By the end of the lesson:
The starter is used to introduce the term direct proportion and the symbol α. I ask the class to work in pairs to match together measurements that increase or decrease at the same rate. This takes about five minutes before I ask students to present their work on mini whiteboards.
When feeding back to the class the matched pairs are shown using the proportionality symbol, for instance, Test Score ∝ Time spent revising.
I explain in this lesson we are going to derive a formula to model two measure two measurements that are in direct proportion. The model will involve a value we call the Constant of Proportionality (k). The value of k describes the rate at which two measurements increase or decrease together. We will use this model to calculate one value when the other measurement is known.
As you can see in the video below, I work through the first two questions with the class and ask them to attempt the third question on mini-whiteboards so I can assess their understanding.
When the class are ready, I ask them to work independently through the questions on the third slide and then the worksheet.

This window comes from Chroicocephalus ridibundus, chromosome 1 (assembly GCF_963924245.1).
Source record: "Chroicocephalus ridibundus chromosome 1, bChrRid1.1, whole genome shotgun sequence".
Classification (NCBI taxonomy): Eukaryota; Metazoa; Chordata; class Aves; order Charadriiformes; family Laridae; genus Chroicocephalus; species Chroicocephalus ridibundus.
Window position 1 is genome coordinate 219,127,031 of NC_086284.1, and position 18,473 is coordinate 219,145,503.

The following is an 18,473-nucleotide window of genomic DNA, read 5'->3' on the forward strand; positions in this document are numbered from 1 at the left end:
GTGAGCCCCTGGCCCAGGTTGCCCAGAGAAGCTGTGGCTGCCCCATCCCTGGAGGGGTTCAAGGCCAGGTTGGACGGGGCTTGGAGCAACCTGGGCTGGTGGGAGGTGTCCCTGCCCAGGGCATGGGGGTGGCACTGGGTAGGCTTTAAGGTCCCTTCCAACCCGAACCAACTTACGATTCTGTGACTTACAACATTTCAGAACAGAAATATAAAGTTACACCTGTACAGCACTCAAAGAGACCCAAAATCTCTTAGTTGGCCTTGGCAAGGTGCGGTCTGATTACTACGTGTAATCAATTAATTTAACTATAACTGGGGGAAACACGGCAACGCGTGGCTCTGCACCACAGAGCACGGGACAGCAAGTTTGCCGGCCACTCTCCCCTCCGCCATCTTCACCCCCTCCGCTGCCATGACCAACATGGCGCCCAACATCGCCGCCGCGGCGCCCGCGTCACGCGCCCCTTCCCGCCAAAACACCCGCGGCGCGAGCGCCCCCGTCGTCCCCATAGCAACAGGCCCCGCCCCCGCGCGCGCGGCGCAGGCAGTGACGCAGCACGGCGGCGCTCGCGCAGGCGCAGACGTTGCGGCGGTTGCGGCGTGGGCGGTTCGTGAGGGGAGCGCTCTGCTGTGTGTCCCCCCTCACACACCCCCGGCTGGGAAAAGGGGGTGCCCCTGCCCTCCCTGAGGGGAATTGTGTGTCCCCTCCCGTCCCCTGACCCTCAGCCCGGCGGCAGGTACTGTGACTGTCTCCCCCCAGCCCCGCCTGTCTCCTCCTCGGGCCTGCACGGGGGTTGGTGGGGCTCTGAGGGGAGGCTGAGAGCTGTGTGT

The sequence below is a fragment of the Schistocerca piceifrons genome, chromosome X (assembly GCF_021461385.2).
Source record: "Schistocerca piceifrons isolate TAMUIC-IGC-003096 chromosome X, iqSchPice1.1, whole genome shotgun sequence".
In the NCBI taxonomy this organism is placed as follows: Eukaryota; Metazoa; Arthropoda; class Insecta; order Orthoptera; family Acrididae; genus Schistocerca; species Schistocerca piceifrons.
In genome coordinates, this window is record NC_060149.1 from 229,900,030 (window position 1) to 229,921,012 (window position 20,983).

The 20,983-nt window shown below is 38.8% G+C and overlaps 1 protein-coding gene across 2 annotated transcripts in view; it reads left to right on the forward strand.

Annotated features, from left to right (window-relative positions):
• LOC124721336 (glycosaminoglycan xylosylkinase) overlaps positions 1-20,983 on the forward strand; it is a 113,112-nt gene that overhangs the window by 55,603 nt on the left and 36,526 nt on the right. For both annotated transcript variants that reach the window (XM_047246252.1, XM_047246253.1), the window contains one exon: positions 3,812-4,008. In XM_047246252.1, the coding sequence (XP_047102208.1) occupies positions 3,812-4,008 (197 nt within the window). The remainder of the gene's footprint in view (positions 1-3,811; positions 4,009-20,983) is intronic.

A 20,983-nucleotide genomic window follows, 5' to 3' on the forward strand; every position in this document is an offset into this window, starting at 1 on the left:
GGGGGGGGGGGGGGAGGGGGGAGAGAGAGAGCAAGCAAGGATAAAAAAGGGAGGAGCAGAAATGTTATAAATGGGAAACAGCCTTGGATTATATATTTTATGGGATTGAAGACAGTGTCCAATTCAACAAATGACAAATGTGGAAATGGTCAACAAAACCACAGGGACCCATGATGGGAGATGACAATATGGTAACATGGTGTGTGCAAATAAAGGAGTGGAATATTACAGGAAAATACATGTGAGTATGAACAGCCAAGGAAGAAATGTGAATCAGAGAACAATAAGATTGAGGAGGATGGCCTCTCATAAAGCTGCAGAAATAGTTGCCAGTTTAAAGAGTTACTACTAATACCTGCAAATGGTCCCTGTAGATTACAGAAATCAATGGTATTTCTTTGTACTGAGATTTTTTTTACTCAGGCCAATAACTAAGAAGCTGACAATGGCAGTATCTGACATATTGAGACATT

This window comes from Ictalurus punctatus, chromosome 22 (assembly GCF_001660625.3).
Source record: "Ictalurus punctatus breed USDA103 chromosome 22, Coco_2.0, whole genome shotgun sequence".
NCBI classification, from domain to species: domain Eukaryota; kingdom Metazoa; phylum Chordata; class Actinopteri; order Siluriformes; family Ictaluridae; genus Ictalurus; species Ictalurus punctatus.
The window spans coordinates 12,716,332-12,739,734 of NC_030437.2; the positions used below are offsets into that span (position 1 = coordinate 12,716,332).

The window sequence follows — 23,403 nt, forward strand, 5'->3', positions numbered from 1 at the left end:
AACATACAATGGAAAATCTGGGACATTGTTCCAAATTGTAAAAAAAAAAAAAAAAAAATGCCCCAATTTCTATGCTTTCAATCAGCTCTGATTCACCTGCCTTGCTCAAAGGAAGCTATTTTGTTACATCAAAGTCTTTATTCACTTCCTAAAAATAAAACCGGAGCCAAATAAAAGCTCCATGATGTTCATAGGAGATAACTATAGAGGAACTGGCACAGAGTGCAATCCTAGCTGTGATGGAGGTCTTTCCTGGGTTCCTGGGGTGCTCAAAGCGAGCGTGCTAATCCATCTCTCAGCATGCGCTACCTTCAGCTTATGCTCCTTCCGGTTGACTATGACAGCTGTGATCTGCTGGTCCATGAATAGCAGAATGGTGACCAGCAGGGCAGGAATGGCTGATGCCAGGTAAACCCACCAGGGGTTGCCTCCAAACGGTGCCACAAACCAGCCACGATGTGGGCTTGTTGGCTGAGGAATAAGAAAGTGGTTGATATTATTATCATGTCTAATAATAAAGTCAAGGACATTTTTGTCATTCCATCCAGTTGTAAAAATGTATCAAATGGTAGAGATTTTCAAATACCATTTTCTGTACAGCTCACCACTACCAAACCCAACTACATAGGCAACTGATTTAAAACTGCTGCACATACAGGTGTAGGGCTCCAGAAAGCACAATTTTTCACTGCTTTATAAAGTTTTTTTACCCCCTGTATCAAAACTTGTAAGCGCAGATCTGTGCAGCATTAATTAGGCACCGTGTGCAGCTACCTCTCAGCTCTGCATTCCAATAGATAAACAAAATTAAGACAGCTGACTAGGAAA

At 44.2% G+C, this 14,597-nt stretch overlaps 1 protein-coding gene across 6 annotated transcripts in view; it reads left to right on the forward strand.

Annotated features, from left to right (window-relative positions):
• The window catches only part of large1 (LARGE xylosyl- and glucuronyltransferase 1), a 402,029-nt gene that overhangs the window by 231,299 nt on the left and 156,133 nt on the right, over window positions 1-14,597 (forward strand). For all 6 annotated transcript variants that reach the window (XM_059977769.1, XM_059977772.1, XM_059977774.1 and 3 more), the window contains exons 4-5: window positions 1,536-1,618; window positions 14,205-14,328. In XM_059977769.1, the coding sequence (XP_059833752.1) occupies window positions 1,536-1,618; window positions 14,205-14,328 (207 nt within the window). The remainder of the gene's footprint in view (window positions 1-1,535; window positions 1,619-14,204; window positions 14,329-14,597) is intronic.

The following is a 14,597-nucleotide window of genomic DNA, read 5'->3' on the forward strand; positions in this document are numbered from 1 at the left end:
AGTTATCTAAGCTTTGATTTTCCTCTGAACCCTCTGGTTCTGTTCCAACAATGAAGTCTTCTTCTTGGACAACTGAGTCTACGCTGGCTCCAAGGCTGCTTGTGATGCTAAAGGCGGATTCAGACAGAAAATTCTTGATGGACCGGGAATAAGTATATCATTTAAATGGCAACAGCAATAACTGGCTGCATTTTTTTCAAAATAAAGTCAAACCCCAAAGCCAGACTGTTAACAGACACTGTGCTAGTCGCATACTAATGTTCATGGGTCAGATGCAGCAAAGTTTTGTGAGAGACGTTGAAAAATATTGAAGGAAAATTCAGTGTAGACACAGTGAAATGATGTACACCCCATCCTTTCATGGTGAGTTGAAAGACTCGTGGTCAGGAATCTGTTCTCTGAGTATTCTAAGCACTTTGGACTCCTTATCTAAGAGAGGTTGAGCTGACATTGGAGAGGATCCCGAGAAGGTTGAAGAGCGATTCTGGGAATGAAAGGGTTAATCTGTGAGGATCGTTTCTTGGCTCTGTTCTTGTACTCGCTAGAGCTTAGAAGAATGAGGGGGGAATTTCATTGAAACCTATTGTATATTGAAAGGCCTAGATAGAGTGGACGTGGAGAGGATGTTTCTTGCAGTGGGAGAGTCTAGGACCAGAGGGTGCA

The plenary challenges students to apply what they have learned to a real-life situation. After a few minutes if students are struggling to make progress, I help them to set up the formula. This way they can still attempt parts b and c. The extension is to rearrange the formula to calculate the weight when given the extension.
My name is Jonathan Robinson and I passionate about teaching mathematics. I am currently Head of Maths in the South East of England and have been teaching for over 15 years. I am proud to have helped teachers all over the world to continue to engage and inspire their students with my lessons.
How to teach writing 3 part ratios.
AS Mathematics Scheme of work for indices and surds
Fun activities to celebrate Pi Day with your mathematics class.
Problem solving lesson for students aiming for a Grade 5.